As described in the Workshop Session Description field, this proposal has as a central point two periods in which the audience will have, overall, 30 minutes to actively participate so they may build effectively reach a consensus. We have outlined a two-stage structure for this, in which the first period of the workshop deals with "setting the stage" and making sure all are up-to-date on the current state of affairs. The participants will have an opportunity to intervene then.
On the second period, after 20 minutes of Speakers answering pre-determined central questions, the participants will have a minimum of 20 minutes to engage with the questions and answers provided. There're 15 minutes afterwards scheduled for final Speaker remarks and a Conclusion, which can be reallocated in favor of incentivizing participation should the debate be particularly fruitful.
This is why we have selected the U-Table format, as it allows for interested participants to engage directly via the microphones -- as opposed to requesting an opportunity to the moderator.
The structure of this roundtable is intended to foster an inclusive conversation and promote constructive exchanges between participants and speakers.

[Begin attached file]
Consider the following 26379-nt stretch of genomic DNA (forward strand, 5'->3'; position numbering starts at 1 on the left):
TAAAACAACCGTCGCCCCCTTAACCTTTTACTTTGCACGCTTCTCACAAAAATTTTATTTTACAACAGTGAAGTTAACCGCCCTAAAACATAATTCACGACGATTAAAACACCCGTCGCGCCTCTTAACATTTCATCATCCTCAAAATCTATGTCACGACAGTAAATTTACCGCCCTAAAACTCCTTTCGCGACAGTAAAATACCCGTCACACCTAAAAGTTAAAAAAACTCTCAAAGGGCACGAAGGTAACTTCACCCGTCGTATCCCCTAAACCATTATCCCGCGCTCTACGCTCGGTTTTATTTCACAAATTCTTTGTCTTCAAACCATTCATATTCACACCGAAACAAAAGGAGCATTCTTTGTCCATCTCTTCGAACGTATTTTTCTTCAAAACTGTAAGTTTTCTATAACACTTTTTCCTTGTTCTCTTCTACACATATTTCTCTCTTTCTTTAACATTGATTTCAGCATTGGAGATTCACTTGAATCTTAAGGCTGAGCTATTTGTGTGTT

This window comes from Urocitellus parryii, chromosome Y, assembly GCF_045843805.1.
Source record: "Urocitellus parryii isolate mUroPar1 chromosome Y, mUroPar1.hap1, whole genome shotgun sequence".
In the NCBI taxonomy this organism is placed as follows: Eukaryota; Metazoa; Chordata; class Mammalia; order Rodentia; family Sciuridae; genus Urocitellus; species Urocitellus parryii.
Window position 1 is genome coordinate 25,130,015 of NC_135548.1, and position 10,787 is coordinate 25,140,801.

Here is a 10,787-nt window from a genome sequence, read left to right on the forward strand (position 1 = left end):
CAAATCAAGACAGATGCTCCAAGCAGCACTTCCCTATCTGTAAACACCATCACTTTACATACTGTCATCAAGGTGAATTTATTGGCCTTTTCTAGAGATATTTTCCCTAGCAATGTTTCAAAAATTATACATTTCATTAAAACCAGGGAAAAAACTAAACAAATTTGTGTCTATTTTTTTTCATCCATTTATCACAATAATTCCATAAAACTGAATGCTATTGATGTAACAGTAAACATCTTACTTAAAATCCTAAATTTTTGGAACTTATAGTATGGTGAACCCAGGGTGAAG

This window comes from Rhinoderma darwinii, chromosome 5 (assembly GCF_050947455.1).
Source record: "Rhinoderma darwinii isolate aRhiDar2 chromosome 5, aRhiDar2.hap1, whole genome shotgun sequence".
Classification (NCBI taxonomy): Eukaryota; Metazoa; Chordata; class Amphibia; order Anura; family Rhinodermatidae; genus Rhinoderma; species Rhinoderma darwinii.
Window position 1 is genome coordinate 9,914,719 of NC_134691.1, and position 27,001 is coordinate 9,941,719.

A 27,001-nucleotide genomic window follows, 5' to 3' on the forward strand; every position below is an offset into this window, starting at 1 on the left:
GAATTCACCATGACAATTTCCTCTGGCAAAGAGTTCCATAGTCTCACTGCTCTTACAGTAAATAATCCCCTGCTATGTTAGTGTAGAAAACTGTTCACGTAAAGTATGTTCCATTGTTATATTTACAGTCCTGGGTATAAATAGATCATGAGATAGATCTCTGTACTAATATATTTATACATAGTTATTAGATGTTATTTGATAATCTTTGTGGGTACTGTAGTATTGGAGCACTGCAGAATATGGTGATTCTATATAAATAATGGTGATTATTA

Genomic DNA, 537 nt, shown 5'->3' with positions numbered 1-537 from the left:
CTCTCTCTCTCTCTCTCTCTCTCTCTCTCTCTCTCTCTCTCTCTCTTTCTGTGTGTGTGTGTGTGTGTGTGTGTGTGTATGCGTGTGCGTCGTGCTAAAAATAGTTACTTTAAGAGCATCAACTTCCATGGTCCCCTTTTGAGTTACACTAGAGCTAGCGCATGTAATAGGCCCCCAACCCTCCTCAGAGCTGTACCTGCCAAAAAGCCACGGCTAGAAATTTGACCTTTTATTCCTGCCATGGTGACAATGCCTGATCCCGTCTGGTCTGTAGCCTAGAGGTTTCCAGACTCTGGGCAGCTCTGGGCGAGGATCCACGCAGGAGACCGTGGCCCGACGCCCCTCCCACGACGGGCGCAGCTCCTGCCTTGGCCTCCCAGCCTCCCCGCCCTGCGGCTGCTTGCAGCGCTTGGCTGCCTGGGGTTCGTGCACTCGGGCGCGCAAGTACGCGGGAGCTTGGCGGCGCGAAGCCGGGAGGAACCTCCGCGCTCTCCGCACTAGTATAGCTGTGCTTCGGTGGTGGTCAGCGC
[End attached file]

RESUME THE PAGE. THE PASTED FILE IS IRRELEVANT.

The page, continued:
Online Participation: 

In order to promote an effective discussion on the proposed topics between onsite and online audience and to allow interventions, online participation will be facilitated as mentioned above, as well as via the Youth Observatory online discussion forums.
The opportunity for Q&A will also extend to remote participants, who will be given the opportunity to ask questions through the dedicated online forum.
All of the session organizers have abundant experience managing remote participation in the Youth Observatory and ISOC context and will have no trouble facilitating remote participation.

Proposed Additional Tools: In addition to the aforementioned fora, we will also promote a dedicated hashtag so that the panelists, audience members, and online participants can discuss the issues raised in real time on a more widely accessible medium.
A collaborative document will gather these records of comments and questions during and after the workshop, to be later integrated into the report. A variety of media can also serve as background material for this debate, based on previous workshops. Remote participation tools will ensure an inclusive, accessible, and global audience both via the IGF online participation tools and Youth Observatory online discussion forums.

SDGs: 

GOAL 5: Gender Equality
GOAL 10: Reduced Inequalities
GOAL 16: Peace, Justice and Strong Institutions